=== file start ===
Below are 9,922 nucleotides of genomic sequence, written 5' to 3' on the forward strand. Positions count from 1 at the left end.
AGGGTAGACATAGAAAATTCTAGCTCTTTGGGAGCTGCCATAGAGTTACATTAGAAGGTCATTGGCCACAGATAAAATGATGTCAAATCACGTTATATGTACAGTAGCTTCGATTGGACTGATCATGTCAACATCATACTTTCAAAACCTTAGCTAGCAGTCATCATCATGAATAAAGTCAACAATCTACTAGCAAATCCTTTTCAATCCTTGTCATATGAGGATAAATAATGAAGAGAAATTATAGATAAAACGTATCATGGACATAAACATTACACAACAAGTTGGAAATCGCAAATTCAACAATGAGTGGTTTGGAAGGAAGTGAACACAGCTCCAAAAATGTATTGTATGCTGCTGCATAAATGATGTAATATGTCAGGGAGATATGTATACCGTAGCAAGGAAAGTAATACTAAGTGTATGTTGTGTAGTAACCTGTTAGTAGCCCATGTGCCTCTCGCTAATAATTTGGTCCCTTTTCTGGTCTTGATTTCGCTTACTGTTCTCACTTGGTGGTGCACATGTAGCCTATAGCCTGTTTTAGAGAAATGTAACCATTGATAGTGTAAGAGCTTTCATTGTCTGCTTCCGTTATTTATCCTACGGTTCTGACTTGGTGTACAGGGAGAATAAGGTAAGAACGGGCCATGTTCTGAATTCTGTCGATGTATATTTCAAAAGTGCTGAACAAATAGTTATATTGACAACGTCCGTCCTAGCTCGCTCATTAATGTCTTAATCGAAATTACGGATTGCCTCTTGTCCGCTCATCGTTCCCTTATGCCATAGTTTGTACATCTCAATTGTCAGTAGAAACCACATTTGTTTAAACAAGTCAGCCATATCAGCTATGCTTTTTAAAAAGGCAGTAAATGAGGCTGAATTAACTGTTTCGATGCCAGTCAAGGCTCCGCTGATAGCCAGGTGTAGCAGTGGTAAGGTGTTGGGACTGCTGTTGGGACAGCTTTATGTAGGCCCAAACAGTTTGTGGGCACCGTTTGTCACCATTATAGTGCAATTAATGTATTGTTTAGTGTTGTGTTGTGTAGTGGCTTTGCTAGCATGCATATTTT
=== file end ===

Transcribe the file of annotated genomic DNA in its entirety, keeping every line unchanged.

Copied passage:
Below are 9,922 nucleotides of genomic sequence, written 5' to 3' on the forward strand. Positions count from 1 at the left end.
AGGGTAGACATAGAAAATTCTAGCTCTTTGGGAGCTGCCATAGAGTTACATTAGAAGGTCATTGGCCACAGATAAAATGATGTCAAATCACGTTATATGTACAGTAGCTTCGATTGGACTGATCATGTCAACATCATACTTTCAAAACCTTAGCTAGCAGTCATCATCATGAATAAAGTCAACAATCTACTAGCAAATCCTTTTCAATCCTTGTCATATGAGGATAAATAATGAAGAGAAATTATAGATAAAACGTATCATGGACATAAACATTACACAACAAGTTGGAAATCGCAAATTCAACAATGAGTGGTTTGGAAGGAAGTGAACACAGCTCCAAAAATGTATTGTATGCTGCTGCATAAATGATGTAATATGTCAGGGAGATATGTATACCGTAGCAAGGAAAGTAATACTAAGTGTATGTTGTGTAGTAACCTGTTAGTAGCCCATGTGCCTCTCGCTAATAATTTGGTCCCTTTTCTGGTCTTGATTTCGCTTACTGTTCTCACTTGGTGGTGCACATGTAGCCTATAGCCTGTTTTAGAGAAATGTAACCATTGATAGTGTAAGAGCTTTCATTGTCTGCTTCCGTTATTTATCCTACGGTTCTGACTTGGTGTACAGGGAGAATAAGGTAAGAACGGGCCATGTTCTGAATTCTGTCGATGTATATTTCAAAAGTGCTGAACAAATAGTTATATTGACAACGTCCGTCCTAGCTCGCTCATTAATGTCTTAATCGAAATTACGGATTGCCTCTTGTCCGCTCATCGTTCCCTTATGCCATAGTTTGTACATCTCAATTGTCAGTAGAAACCACATTTGTTTAAACAAGTCAGCCATATCAGCTATGCTTTTTAAAAAGGCAGTAAATGAGGCTGAATTAACTGTTTCGATGCCAGTCAAGGCTCCGCTGATAGCCAGGTGTAGCAGTGGTAAGGTGTTGGGACTGCTGTTGGGACAGCTTTATGTAGGCCCAAACAGTTTGTGGGCACCGTTTGTCACCATTATAGTGCAATTAATGTATTGTTTAGTGTTGTGTTGTGTAGTGGCTTTGCTAGCATGCATATTTT